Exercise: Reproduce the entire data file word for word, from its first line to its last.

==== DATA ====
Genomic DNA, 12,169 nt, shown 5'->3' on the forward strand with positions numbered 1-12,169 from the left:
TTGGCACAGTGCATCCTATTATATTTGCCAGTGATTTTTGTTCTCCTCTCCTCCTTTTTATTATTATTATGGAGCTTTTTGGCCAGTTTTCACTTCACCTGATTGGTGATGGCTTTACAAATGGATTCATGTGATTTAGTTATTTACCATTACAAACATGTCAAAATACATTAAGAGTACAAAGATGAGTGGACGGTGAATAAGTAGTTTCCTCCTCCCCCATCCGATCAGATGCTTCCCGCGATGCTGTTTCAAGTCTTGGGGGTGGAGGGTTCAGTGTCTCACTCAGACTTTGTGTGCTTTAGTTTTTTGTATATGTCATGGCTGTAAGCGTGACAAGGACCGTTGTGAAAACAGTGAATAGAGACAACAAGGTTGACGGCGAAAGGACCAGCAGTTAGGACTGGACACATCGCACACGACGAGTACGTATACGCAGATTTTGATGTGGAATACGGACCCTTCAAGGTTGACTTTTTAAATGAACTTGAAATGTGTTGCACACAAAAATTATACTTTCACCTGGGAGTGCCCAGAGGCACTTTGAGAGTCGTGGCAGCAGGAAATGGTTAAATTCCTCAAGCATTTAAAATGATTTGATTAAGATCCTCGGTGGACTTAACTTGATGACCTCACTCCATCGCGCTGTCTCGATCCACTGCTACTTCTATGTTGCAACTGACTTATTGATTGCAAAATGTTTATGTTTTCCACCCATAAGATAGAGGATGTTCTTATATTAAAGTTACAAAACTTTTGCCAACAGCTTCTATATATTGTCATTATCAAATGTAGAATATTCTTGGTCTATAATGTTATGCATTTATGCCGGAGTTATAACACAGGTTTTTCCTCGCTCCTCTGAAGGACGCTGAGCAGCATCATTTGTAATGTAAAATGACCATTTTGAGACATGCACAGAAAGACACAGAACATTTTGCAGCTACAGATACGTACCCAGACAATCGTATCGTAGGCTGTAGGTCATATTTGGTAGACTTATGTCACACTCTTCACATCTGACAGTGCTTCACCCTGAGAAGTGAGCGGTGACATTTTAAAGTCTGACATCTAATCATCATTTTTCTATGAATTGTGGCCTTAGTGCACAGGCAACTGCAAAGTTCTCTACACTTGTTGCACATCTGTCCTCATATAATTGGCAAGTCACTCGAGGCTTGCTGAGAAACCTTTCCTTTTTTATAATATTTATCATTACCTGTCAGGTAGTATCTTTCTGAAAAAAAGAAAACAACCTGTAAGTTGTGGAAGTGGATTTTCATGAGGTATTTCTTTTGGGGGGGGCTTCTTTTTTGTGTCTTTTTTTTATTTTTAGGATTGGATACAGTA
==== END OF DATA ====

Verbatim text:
Genomic DNA, 12,169 nt, shown 5'->3' on the forward strand with positions numbered 1-12,169 from the left:
TTGGCACAGTGCATCCTATTATATTTGCCAGTGATTTTTGTTCTCCTCTCCTCCTTTTTATTATTATTATGGAGCTTTTTGGCCAGTTTTCACTTCACCTGATTGGTGATGGCTTTACAAATGGATTCATGTGATTTAGTTATTTACCATTACAAACATGTCAAAATACATTAAGAGTACAAAGATGAGTGGACGGTGAATAAGTAGTTTCCTCCTCCCCCATCCGATCAGATGCTTCCCGCGATGCTGTTTCAAGTCTTGGGGGTGGAGGGTTCAGTGTCTCACTCAGACTTTGTGTGCTTTAGTTTTTTGTATATGTCATGGCTGTAAGCGTGACAAGGACCGTTGTGAAAACAGTGAATAGAGACAACAAGGTTGACGGCGAAAGGACCAGCAGTTAGGACTGGACACATCGCACACGACGAGTACGTATACGCAGATTTTGATGTGGAATACGGACCCTTCAAGGTTGACTTTTTAAATGAACTTGAAATGTGTTGCACACAAAAATTATACTTTCACCTGGGAGTGCCCAGAGGCACTTTGAGAGTCGTGGCAGCAGGAAATGGTTAAATTCCTCAAGCATTTAAAATGATTTGATTAAGATCCTCGGTGGACTTAACTTGATGACCTCACTCCATCGCGCTGTCTCGATCCACTGCTACTTCTATGTTGCAACTGACTTATTGATTGCAAAATGTTTATGTTTTCCACCCATAAGATAGAGGATGTTCTTATATTAAAGTTACAAAACTTTTGCCAACAGCTTCTATATATTGTCATTATCAAATGTAGAATATTCTTGGTCTATAATGTTATGCATTTATGCCGGAGTTATAACACAGGTTTTTCCTCGCTCCTCTGAAGGACGCTGAGCAGCATCATTTGTAATGTAAAATGACCATTTTGAGACATGCACAGAAAGACACAGAACATTTTGCAGCTACAGATACGTACCCAGACAATCGTATCGTAGGCTGTAGGTCATATTTGGTAGACTTATGTCACACTCTTCACATCTGACAGTGCTTCACCCTGAGAAGTGAGCGGTGACATTTTAAAGTCTGACATCTAATCATCATTTTTCTATGAATTGTGGCCTTAGTGCACAGGCAACTGCAAAGTTCTCTACACTTGTTGCACATCTGTCCTCATATAATTGGCAAGTCACTCGAGGCTTGCTGAGAAACCTTTCCTTTTTTATAATATTTATCATTACCTGTCAGGTAGTATCTTTCTGAAAAAAAGAAAACAACCTGTAAGTTGTGGAAGTGGATTTTCATGAGGTATTTCTTTTGGGGGGGGCTTCTTTTTTGTGTCTTTTTTTTATTTTTAGGATTGGATACAGTA